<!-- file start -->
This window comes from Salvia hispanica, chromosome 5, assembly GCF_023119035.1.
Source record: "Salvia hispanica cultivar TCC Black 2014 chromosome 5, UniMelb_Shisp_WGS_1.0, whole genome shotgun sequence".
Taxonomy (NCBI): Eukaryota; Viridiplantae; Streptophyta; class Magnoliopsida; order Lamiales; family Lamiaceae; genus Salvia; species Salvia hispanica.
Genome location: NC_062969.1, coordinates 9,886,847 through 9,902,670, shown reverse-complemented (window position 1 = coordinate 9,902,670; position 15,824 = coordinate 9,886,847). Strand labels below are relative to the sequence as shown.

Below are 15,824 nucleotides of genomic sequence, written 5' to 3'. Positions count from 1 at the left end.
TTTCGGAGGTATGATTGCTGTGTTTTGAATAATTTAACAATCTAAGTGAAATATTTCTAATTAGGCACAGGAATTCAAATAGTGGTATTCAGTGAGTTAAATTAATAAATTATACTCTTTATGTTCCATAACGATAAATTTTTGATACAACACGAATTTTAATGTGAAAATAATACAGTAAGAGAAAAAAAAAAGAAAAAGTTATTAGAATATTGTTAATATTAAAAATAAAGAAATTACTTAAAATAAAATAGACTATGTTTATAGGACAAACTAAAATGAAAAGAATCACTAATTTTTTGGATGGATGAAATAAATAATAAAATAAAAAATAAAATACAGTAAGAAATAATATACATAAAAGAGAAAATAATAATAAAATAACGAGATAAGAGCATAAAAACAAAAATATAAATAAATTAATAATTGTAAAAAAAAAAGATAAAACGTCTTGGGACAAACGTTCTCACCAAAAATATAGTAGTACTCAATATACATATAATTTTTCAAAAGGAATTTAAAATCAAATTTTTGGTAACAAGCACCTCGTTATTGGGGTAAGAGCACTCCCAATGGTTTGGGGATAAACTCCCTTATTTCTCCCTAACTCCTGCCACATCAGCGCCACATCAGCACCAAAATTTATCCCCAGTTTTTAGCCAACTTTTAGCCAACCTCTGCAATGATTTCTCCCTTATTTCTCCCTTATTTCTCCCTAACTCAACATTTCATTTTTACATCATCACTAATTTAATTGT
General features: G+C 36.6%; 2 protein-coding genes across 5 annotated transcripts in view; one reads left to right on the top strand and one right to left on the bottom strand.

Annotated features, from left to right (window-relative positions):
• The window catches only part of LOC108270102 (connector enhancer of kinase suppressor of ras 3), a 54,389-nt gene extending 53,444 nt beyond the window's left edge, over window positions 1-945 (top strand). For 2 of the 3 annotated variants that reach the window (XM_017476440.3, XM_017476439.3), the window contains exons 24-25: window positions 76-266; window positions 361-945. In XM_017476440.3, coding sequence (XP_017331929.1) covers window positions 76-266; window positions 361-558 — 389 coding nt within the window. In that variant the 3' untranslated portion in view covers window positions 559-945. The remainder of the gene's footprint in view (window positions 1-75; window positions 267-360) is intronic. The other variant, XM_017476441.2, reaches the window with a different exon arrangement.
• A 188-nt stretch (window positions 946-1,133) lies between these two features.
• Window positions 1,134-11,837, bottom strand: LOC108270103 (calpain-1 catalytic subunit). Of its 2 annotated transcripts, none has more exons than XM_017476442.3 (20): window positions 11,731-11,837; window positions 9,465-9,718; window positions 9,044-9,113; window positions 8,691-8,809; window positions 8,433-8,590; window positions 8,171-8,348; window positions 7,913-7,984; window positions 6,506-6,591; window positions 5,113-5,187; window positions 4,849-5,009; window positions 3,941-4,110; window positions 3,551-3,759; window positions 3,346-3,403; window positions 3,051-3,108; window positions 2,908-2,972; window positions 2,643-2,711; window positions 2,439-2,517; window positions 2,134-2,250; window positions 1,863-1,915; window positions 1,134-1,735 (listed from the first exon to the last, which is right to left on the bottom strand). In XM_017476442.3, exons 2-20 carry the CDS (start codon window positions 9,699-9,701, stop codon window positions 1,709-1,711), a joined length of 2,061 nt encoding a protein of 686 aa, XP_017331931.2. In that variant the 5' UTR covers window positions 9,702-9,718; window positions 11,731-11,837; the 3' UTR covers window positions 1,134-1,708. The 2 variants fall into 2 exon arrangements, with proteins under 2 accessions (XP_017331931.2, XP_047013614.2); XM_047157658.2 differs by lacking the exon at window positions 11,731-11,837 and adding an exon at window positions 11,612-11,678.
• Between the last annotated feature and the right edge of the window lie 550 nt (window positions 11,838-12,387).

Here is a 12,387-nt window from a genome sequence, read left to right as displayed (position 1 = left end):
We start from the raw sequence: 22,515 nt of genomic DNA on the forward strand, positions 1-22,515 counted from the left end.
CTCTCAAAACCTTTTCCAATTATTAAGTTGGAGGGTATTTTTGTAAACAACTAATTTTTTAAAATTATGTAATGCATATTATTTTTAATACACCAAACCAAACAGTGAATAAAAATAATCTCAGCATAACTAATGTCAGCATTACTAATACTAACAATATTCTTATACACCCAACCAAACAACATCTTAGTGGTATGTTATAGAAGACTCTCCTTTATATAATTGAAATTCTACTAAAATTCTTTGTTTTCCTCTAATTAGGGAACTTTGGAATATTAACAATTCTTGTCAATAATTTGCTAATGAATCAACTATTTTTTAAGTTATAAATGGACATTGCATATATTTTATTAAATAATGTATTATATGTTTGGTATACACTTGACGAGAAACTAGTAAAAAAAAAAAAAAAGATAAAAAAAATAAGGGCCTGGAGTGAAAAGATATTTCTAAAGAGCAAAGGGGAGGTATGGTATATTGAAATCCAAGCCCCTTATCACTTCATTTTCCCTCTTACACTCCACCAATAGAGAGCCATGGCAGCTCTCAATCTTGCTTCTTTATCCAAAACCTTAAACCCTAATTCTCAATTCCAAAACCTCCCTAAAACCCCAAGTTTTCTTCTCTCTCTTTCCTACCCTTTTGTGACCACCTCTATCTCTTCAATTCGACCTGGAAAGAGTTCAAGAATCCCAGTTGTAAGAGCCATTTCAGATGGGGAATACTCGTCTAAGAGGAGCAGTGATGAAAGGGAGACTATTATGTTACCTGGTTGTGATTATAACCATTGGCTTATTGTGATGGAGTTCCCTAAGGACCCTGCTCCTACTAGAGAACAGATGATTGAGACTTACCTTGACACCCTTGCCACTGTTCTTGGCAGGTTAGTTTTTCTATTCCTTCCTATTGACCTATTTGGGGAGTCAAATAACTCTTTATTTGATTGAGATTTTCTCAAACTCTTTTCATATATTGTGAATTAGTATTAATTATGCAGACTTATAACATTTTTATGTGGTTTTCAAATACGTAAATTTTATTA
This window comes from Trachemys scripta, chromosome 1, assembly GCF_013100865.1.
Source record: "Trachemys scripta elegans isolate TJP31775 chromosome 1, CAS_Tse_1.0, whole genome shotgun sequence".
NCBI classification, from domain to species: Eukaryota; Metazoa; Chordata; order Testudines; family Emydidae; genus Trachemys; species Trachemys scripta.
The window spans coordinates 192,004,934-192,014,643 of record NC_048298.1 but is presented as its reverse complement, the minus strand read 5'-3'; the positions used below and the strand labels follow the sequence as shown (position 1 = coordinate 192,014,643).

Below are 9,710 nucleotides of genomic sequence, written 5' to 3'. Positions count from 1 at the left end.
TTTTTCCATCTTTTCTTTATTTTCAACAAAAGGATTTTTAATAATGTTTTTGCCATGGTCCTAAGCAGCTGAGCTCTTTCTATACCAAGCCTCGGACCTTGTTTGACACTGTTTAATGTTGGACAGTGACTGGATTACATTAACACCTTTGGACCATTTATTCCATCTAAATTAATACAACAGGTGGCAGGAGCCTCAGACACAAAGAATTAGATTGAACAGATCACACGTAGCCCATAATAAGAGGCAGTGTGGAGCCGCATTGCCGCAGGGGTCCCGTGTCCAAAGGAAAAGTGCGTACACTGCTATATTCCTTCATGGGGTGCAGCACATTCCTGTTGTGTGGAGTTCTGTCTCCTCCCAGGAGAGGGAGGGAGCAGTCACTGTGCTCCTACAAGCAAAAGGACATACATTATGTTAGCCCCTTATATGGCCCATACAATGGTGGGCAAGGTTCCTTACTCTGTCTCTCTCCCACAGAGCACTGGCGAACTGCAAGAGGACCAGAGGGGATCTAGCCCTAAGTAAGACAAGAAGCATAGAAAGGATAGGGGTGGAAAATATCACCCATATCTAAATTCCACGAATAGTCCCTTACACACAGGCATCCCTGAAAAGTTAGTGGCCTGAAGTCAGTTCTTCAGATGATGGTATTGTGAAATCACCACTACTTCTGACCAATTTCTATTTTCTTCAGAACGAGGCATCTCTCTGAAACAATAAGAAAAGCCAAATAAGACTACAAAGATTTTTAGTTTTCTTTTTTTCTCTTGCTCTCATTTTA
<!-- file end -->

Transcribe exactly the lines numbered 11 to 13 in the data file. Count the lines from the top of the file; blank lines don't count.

• Window positions 1,134-11,837, bottom strand: LOC108270103 (calpain-1 catalytic subunit). Of its 2 annotated transcripts, none has more exons than XM_017476442.3 (20): window positions 11,731-11,837; window positions 9,465-9,718; window positions 9,044-9,113; window positions 8,691-8,809; window positions 8,433-8,590; window positions 8,171-8,348; window positions 7,913-7,984; window positions 6,506-6,591; window positions 5,113-5,187; window positions 4,849-5,009; window positions 3,941-4,110; window positions 3,551-3,759; window positions 3,346-3,403; window positions 3,051-3,108; window positions 2,908-2,972; window positions 2,643-2,711; window positions 2,439-2,517; window positions 2,134-2,250; window positions 1,863-1,915; window positions 1,134-1,735 (listed from the first exon to the last, which is right to left on the bottom strand). In XM_017476442.3, exons 2-20 carry the CDS (start codon window positions 9,699-9,701, stop codon window positions 1,709-1,711), a joined length of 2,061 nt encoding a protein of 686 aa, XP_017331931.2. In that variant the 5' UTR covers window positions 9,702-9,718; window positions 11,731-11,837; the 3' UTR covers window positions 1,134-1,708. The 2 variants fall into 2 exon arrangements, with proteins under 2 accessions (XP_017331931.2, XP_047013614.2); XM_047157658.2 differs by lacking the exon at window positions 11,731-11,837 and adding an exon at window positions 11,612-11,678.
• Between the last annotated feature and the right edge of the window lie 550 nt (window positions 11,838-12,387).

Here is a 12,387-nt window from a genome sequence, read left to right as displayed (position 1 = left end):